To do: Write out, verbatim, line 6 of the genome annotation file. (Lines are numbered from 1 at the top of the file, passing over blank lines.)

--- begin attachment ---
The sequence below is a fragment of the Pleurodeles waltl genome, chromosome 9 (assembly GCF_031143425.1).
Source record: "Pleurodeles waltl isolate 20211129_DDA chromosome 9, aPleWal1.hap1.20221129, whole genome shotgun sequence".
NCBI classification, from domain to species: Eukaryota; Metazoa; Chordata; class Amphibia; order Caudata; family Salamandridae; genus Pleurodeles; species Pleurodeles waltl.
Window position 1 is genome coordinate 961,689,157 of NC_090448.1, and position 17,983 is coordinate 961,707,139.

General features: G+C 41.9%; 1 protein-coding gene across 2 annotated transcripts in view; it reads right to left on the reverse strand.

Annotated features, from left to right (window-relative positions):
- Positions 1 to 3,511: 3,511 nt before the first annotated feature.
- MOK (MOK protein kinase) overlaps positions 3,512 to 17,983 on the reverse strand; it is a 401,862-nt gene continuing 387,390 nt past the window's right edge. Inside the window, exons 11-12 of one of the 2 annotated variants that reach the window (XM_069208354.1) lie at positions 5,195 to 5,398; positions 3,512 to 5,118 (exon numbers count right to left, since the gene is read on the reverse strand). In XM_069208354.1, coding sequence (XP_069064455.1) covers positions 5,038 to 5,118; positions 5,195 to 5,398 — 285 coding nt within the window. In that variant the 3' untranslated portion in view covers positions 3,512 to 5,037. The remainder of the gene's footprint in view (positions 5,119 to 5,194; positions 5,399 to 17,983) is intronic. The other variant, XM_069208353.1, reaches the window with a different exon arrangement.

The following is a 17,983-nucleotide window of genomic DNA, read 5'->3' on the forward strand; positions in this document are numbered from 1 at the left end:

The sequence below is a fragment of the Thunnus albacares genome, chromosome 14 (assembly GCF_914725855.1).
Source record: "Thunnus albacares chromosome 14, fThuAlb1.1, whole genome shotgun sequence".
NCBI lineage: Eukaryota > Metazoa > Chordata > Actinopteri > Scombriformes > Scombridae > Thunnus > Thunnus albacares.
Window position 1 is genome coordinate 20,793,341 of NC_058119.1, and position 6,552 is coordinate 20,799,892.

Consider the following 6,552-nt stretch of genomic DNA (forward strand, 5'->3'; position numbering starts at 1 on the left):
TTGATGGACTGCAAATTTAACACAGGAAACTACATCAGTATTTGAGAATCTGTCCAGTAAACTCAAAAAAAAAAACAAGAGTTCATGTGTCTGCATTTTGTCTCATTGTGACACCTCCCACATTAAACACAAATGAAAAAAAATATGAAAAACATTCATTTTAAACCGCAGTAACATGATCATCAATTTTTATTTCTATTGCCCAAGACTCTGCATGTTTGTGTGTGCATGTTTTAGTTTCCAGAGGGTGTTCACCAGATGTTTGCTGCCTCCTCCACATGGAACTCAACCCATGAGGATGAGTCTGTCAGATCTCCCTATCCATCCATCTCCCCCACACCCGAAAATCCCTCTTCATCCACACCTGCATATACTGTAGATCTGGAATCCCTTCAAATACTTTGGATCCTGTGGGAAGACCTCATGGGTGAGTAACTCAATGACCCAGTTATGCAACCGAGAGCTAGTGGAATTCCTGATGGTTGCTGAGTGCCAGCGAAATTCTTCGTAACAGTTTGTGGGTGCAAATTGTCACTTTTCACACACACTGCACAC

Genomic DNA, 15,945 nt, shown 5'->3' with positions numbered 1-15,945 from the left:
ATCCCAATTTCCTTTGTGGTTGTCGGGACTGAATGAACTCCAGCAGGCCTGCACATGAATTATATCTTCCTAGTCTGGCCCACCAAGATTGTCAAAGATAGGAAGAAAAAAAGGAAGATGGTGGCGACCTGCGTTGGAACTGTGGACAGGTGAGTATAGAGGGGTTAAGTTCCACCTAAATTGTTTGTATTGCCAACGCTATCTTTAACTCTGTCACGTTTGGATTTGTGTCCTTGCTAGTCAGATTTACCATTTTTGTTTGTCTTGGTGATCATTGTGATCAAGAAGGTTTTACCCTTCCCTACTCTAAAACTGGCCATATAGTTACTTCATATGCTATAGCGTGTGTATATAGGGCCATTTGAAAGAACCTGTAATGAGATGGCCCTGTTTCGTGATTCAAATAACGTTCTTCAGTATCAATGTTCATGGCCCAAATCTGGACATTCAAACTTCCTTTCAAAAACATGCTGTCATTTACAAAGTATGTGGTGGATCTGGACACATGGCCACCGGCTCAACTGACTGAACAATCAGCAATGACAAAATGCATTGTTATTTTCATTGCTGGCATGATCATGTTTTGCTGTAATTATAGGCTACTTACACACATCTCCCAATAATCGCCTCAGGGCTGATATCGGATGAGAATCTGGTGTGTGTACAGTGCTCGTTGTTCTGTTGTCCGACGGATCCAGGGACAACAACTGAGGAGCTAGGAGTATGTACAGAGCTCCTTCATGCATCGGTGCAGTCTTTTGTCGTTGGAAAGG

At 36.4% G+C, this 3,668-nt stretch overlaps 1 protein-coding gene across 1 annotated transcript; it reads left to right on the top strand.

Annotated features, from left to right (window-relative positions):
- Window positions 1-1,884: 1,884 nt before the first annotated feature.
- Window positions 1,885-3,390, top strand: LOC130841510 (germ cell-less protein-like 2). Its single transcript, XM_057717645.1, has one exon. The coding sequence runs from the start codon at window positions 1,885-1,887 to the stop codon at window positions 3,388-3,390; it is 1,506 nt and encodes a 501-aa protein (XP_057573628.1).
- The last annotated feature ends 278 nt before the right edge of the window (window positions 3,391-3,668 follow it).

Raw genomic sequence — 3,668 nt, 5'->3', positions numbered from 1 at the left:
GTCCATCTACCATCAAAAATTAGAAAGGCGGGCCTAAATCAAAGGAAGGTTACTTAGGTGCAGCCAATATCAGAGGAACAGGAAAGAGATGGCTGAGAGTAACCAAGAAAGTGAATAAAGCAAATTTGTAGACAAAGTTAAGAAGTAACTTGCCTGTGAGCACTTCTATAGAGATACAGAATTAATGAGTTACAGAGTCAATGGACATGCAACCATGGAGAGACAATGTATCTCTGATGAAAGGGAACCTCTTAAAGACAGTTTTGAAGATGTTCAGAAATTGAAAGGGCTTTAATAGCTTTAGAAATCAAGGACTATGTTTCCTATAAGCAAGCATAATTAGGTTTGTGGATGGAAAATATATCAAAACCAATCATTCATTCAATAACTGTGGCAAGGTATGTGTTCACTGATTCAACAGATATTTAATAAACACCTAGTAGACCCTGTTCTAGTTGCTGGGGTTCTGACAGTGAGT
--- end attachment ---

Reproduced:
Annotated features, from left to right (window-relative positions):